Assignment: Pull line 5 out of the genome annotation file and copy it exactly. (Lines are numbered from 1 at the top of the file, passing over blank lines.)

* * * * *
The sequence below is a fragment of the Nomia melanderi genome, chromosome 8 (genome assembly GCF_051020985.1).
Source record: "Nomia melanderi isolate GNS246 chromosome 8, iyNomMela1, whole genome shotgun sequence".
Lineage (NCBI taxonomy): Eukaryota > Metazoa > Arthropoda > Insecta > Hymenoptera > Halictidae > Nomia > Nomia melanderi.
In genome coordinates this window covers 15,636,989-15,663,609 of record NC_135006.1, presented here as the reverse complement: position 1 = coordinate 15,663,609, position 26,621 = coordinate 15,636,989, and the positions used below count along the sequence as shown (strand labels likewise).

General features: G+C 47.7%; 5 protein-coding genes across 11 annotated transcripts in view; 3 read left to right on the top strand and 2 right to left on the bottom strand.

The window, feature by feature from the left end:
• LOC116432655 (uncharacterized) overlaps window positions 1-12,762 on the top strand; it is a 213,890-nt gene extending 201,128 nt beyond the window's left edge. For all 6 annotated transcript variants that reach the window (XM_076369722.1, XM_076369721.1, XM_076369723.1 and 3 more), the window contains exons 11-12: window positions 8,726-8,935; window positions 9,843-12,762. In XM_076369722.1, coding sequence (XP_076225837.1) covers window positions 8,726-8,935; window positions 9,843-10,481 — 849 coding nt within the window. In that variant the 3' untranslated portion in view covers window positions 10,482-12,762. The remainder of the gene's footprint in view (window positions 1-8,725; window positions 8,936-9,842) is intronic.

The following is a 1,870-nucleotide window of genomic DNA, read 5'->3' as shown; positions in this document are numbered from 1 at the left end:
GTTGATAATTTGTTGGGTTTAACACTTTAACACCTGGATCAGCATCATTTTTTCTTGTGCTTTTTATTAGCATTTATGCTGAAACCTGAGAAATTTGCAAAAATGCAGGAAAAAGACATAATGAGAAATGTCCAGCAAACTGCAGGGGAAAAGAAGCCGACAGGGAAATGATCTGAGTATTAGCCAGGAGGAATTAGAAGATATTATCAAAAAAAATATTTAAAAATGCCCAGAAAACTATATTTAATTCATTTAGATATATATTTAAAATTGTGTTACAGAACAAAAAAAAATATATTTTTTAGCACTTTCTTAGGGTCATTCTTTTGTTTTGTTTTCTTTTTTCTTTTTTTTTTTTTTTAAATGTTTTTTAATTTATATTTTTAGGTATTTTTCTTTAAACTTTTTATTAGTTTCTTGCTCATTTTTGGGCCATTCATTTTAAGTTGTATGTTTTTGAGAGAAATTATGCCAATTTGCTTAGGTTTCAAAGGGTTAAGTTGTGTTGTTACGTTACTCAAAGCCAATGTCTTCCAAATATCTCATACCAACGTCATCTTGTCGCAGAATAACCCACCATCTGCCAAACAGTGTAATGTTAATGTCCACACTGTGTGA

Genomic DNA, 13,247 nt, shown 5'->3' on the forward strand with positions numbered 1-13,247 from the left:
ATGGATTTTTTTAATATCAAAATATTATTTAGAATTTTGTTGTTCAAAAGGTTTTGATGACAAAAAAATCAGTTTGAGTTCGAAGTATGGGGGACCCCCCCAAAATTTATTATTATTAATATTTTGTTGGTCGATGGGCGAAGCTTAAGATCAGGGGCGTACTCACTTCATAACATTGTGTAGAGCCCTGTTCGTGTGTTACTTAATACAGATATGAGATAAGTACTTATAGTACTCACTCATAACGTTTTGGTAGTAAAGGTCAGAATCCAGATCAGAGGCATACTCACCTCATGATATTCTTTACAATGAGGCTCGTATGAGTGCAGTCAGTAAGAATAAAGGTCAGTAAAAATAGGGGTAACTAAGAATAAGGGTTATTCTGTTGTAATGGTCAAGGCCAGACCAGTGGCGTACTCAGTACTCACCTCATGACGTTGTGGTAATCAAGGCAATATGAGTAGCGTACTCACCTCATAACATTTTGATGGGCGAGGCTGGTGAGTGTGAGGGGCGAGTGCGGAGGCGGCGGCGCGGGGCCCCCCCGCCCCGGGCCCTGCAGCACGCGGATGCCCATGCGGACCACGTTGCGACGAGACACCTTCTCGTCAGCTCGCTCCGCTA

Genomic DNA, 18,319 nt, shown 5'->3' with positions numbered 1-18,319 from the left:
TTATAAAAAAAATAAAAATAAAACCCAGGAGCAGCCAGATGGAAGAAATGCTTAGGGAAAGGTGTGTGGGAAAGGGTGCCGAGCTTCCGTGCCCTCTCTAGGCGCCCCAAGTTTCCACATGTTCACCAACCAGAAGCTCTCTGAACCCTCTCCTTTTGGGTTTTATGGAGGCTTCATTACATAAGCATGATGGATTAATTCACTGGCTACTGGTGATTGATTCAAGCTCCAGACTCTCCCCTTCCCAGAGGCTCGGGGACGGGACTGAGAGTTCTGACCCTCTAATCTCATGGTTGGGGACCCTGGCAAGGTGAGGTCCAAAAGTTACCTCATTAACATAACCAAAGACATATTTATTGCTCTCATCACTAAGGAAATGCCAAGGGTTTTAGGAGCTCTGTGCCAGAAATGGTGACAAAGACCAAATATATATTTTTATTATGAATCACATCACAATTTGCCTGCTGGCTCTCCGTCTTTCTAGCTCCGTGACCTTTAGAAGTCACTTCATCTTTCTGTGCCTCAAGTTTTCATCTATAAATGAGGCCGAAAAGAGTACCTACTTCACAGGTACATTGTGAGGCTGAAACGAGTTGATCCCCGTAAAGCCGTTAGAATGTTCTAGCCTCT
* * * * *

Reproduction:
General features: G+C 47.7%; 5 protein-coding genes across 11 annotated transcripts in view; 3 read left to right on the top strand and 2 right to left on the bottom strand.